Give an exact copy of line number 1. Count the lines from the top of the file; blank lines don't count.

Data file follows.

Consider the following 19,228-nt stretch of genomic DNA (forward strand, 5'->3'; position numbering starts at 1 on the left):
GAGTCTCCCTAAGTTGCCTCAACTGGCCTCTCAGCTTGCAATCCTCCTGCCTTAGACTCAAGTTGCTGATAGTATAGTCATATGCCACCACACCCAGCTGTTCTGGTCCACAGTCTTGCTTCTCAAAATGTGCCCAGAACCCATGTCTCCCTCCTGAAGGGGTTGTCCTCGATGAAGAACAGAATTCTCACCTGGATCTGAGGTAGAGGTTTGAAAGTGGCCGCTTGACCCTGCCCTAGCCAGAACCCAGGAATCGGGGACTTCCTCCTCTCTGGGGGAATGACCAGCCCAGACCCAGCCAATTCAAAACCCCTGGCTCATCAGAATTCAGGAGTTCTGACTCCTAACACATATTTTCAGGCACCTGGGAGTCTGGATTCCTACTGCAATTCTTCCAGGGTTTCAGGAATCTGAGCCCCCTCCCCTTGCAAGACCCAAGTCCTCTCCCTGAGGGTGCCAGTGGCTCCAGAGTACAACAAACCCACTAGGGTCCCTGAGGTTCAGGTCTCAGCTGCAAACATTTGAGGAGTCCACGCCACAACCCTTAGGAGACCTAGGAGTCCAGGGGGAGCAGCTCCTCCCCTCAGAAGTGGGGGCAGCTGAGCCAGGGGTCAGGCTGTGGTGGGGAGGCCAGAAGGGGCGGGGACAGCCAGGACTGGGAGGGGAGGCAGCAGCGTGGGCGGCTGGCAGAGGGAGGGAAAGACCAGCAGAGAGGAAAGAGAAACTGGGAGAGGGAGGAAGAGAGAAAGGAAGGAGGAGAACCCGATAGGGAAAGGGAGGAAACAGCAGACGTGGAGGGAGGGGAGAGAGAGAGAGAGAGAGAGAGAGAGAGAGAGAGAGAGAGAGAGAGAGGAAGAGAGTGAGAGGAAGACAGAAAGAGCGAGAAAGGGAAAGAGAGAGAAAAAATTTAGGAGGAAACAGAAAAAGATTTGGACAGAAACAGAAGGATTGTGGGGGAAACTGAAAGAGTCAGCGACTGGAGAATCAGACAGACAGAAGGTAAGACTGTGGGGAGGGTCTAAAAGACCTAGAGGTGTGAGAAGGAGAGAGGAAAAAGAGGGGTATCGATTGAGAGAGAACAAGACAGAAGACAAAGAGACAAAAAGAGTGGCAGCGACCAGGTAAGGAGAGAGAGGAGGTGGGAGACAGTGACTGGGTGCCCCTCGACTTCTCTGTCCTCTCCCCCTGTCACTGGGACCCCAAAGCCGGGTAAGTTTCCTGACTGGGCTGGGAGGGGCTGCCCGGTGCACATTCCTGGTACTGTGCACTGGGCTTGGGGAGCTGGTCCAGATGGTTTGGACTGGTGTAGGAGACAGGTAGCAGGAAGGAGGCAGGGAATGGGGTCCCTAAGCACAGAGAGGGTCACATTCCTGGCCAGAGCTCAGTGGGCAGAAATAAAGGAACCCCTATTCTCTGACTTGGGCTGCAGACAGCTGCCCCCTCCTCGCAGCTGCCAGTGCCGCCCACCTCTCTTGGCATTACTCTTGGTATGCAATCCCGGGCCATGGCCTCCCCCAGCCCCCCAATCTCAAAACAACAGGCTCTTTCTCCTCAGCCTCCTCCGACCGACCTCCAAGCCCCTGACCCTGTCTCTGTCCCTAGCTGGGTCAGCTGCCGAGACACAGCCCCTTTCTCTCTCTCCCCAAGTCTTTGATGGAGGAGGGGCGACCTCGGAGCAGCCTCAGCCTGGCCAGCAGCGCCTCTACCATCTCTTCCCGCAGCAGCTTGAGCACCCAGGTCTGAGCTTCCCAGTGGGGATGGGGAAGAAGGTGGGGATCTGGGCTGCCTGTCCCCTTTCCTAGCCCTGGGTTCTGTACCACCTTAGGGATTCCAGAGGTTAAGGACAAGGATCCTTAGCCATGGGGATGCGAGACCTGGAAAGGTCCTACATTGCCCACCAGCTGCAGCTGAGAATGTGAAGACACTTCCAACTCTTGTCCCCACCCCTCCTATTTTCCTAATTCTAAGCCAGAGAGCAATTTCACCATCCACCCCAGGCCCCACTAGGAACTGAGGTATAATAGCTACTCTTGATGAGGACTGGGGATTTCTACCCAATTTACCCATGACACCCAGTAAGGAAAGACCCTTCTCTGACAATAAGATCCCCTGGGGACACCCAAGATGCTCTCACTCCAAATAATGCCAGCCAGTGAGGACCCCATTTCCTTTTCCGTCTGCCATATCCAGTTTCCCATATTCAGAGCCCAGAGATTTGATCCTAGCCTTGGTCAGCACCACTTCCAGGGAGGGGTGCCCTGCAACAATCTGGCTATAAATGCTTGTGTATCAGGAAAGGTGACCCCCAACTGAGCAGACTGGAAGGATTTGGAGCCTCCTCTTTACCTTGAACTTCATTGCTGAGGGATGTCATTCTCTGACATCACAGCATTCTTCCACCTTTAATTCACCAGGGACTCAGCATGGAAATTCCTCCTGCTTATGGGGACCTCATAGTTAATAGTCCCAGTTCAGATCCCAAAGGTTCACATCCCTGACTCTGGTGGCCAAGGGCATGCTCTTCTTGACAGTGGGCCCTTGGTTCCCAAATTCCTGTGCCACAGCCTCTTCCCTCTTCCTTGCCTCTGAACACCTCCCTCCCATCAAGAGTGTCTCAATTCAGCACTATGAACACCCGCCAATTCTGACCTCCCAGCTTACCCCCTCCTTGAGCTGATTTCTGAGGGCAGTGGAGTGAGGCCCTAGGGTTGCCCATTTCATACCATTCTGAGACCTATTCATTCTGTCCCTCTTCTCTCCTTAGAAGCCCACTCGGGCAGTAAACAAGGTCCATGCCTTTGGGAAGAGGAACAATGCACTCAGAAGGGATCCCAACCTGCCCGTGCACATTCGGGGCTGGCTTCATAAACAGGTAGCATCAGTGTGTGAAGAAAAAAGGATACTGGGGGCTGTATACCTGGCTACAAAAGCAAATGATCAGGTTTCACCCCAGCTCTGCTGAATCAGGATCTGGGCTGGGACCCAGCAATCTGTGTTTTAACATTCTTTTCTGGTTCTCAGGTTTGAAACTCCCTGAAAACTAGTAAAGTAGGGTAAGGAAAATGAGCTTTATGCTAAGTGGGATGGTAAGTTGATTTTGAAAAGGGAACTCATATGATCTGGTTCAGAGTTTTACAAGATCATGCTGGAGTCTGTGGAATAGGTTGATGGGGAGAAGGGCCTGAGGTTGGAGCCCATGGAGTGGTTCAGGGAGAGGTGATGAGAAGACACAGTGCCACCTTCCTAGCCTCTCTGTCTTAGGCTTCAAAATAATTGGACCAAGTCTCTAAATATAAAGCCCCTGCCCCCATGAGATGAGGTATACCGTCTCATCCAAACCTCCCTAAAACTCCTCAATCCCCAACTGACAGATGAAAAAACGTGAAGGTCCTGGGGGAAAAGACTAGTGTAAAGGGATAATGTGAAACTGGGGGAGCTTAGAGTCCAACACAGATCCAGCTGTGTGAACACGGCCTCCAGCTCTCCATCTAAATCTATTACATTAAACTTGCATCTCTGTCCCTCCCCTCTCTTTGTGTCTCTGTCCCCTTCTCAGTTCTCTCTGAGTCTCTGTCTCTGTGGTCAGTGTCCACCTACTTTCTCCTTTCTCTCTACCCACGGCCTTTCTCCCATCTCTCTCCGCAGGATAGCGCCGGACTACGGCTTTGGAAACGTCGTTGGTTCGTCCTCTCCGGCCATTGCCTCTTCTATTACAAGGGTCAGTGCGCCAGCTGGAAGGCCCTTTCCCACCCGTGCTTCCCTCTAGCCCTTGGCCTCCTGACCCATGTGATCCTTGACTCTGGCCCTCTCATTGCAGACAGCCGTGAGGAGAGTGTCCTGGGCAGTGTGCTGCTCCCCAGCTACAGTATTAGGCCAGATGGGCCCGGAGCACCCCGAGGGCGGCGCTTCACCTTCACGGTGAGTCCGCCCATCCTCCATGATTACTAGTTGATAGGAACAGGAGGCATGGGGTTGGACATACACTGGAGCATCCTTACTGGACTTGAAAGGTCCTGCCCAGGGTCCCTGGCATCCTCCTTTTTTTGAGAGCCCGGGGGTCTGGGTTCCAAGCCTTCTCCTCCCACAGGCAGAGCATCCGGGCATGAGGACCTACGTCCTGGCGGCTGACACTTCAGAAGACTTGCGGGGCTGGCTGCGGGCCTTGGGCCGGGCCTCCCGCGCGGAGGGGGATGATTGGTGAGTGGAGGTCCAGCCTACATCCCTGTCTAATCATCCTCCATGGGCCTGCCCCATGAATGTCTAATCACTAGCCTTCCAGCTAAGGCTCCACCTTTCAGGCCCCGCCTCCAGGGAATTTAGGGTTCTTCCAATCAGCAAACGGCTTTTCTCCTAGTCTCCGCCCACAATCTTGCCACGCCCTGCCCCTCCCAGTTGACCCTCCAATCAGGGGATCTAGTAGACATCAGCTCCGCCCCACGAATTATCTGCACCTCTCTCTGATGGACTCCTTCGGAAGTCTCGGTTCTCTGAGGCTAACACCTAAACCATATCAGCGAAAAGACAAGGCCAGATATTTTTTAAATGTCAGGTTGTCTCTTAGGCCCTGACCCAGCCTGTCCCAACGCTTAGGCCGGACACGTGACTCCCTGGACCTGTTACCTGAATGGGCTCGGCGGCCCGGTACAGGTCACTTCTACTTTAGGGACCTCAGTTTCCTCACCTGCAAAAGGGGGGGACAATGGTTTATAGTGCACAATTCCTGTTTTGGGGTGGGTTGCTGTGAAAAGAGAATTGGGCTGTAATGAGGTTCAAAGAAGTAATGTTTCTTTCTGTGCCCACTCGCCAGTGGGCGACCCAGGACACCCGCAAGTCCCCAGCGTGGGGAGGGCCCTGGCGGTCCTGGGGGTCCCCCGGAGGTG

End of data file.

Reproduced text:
Consider the following 19,228-nt stretch of genomic DNA (forward strand, 5'->3'; position numbering starts at 1 on the left):